A government report shows that despite rising prices and declining available homes, Americans are finding ways to purchase a home of their own.
The Census Bureau reports the percentage of Americans who own a home rose to 64.2 percent in the fourth quarter of last year from 63.7 percent a year earlier. It's the first rise in more than a decade.
The report also shows that millennials, for the most part, are driving the home-buying trend. To do so, they have faced rising rents as they have saved for down payments, encountered rapidly rising prices in many markets, and found fewer and fewer entry-level homes to choose from.
The Census Bureau report shows the homeownership rate among households in the under age 35 group rose to 36 percent in the final three months of last year, up more than one percent year-over-year.
Sense of urgency
In its analysis of the housing market, real estate marketplace realtor.com says there is continued strong demand for houses, with the declining number of available homes perhaps creating a sense of urgency, especially among first-time buyers.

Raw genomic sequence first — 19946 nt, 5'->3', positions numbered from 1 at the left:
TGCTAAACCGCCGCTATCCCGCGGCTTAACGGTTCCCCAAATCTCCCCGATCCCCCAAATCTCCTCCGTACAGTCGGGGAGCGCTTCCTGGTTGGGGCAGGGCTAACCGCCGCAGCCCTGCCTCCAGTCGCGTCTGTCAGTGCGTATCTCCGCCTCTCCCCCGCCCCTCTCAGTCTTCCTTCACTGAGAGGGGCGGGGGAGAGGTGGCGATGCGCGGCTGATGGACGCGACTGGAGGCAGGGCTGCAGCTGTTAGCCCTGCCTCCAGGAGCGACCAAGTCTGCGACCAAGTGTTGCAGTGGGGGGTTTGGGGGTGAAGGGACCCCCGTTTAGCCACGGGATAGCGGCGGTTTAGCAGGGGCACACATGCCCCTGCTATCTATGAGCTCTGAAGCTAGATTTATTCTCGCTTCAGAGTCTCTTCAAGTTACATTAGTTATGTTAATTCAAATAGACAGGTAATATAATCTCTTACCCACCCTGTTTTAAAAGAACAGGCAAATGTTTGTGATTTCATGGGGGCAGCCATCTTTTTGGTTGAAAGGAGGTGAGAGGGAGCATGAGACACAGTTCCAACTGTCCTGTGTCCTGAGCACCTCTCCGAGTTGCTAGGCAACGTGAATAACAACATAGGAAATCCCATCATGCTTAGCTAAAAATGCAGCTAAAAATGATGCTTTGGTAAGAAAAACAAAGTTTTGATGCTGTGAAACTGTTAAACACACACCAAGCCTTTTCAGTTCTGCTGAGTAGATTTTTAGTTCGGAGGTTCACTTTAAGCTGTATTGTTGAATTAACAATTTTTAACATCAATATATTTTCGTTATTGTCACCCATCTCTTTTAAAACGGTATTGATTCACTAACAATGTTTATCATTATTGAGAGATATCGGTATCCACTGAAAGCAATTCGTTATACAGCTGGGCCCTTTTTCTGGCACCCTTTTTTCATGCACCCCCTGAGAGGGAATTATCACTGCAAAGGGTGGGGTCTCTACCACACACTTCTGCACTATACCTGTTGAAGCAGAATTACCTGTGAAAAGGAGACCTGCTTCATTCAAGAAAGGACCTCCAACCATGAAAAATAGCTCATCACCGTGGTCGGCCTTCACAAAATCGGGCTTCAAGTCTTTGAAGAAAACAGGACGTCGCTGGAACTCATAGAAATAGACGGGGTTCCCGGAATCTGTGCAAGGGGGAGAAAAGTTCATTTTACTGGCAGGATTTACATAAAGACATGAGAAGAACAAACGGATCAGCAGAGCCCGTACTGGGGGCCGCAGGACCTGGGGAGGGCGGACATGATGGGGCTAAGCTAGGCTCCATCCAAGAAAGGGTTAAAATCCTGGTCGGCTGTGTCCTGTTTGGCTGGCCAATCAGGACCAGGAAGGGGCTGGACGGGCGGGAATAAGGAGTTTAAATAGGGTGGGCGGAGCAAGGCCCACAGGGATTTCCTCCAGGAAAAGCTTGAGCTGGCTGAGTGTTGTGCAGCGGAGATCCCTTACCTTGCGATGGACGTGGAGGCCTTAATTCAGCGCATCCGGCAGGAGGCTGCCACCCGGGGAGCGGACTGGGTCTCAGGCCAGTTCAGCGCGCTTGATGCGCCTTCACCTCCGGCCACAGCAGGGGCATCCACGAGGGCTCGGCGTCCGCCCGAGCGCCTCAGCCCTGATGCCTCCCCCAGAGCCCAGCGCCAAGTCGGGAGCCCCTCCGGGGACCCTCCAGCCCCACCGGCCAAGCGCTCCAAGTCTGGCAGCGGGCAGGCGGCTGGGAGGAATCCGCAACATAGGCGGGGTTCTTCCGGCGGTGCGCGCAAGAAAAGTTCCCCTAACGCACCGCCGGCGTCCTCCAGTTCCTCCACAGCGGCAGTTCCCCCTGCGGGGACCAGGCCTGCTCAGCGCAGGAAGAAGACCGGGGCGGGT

"The macro-factors that have defined real estate in recent years – strong demand and weak supply – continue to set the tone for the industry," said senior economist Joe Kirchner.
Data compiled by realtor.com suggests millennial homeownership might have been significantly higher in the last quarter if not for tight inventory supplies. This generation is advancing in careers and starting families, life events that often lead to putting down roots.
But in many markets, there is a notable decline in starter homes on the market. New construction tends to focus on mid to upper tier price points, which carry higher profit margins for builders.
"Builders will need to focus more on homes geared for moderate incomes, partner with the government on initiatives to transform distressed urban neighborhoods, and overcome labor shortages through a combination of workforce development training and pressure to ease artificial restrictions on the supply of labor," Kirchner said.
Questions about 2018
Real estate professions admit there are plenty of question marks for the housing market in 2018. While demand should remain robust for the limited number of available homes, they note that changes in the tax law -- limiting some of the tax advantages to homeownership -- could be a wild card.
"The new tax law that caps the mortgage interest deduction and the deductibility of state and local taxes can be expected to impact the upper-end market in 2018 – precisely how and the extent of which remain to be seen," Kirchner said.